Boehner: I'd applaud Obama for leaving Iran talks

Last Updated Jul 12, 2015 11:11 AM EDT

House Speaker John Boehner, R-Ohio, said he would applaud President Obama for walking away from talks over Iran's nuclear program because "no deal is better than a bad deal."

"From everything that's leaked from these negotiations, the administration's backed away from almost all of the guidelines that they set up for themselves. And I don't want to see a bad deal. And so if, in fact, there's no agreement, the sanctions are gonna go back in place," Boehner said in an interview with "Face the Nation" host John Dickerson that aired Sunday.

The talks have dragged nearly two weeks beyond the initial June 30 deadline by which six world powers and Iran were supposed to finalize an agreement. A framework agreement reached earlier this year would limit but not entirely eliminate Iran's nuclear program in exchange for a gradual lifting of certain international sanctions. But negotiators are still hung up over a handful of issues, including the scope of access United Nations inspectors will have to nuclear sites and how to handle international sanctions that ban Iran from buying or selling missiles and conventional weapons.

Boehner said the Iranian regime must abandon its efforts to create a nuclear weapon and stop sponsoring terror groups around the world. If those two things don't happen, he said, "we'll have a standoff."

But that option, Boehner added, is "a lot better than legitimizing this rogue regime," which is what would happen if there is a deal.

Boehner also talked about the House's ongoing investigation of the 2012 attack on a U.S. diplomatic facility in Benghazi, Libya, and former Secretary of State Clinton's role in the aftermath. A House committee investigating the attacks has spent months trying to obtain all of Clinton's email about the attacks after it was revealed that she used a private email server while serving in the Obama administration.

In a CNN interview last week, Clinton said, "everything I did was permitted by law and regulation."

In response, Boehner said, "We are not going to walk away from this." With the State Department sending the committee about 4,000 emails per month, he predicted that the committee would be gathering documents for the rest of the year.

Boehner isn't ruling out issuing a subpoena for the email server, something the committee investigating the Benghazi attacks does not have the authority to do.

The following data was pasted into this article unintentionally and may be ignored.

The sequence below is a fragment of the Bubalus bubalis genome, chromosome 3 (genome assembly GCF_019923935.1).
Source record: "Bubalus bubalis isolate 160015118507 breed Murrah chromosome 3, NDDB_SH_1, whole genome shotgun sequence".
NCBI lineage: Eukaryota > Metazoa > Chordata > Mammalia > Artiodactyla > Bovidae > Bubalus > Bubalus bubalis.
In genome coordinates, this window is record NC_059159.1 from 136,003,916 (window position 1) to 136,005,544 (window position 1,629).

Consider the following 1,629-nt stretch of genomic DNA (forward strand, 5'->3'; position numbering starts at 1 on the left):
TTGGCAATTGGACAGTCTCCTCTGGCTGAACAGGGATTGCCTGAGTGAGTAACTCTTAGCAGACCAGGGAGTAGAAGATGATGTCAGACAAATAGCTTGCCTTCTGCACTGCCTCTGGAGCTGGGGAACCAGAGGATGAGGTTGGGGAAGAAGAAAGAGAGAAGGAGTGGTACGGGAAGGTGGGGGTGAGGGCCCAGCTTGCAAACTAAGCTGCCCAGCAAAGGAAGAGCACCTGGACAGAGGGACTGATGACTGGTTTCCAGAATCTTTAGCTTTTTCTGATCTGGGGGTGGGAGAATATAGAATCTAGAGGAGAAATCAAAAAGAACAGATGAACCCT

"I'm not going to rule in or out any of those options. I would hope we wouldn't have to do that," Boehner said. "She wants this investigation over, she wants this all to be cleaned up. But the fact is it's not going to be cleaned up until we get the emails."

Boehner did say, however, that investigator general at the State Department should be the one to go after the server, because they are the appropriate people to determine what should and shouldn't be public. Plus, he said, "Congress doesn't want the server."

He predicted that Independent Vermont Sen. Bernie Sanders will give Clinton "a real run for her money" in the Democratic primary but said that both candidates are "out of step with mainstream America" because "there's no limit to the number of taxes that Bernie Sanders and Hillary Clinton want to raise."

Boehner was more reticent to weigh in on the crowded field of Republican candidates competing for the GOP nomination in 2016. Asked whether Trump was helping or hurting the party with his recent comments about Mexican immigrants, Boehner said, "I don't know whether he's helping or hurting, but he's a candidate."

He said, "certainly, I disagree" with Trump's comments and that other candidates "have much more responsible positions."

One dimension of the immigration debate has been sanctuary cities, areas where local officials are prevented from helping the federal government enforce immigration laws. San Francisco, where a young woman was recently shot and killed by an immigrant in the U.S. illegally who had been deported five times, is one such city.

"These are laws. They are on the books. They are required to be enforced. There's no ifs, ands or buts here. And the fact is that some cities have decided to ignore the law, uh-- is wrong. It's flat out wrong," Boehner said.

He reiterated his position that President Obama is responsible for the larger failure of immigration reform legislation, saying, he "stirred up the American people in such a way that it would almost be impossible to do immigration reform" by addressing it executive orders.

He said Congress shouldn't just send the president a bill -- even one that he would veto -- because there has been "a lot of bipartisan work done" on the issue for many years.

"I don't think there's that big of a difference in terms of how to reform our immigration laws," Boehner said.

As he talked about Pope Francis' upcoming visit to the U.S., including a speech to Congress, Boehner said it has taken 20 years and three different invitations to get the head of the Catholic Church to come to D.C.

"I'm really happy that the pope has accepted my invitation. You know, for a kid who grew up goin' to mass every morning, it's a pretty humbling experience," he said.

A practicing Catholic, Boehner described his faith as "very deep."

"I have my conversations with the Lord. They start in the morning early and they go on all day long. You can't do this job by yourself," he said.

  • Rebecca Kaplan

    Rebecca Kaplan is a political reporter for CBSNews.com.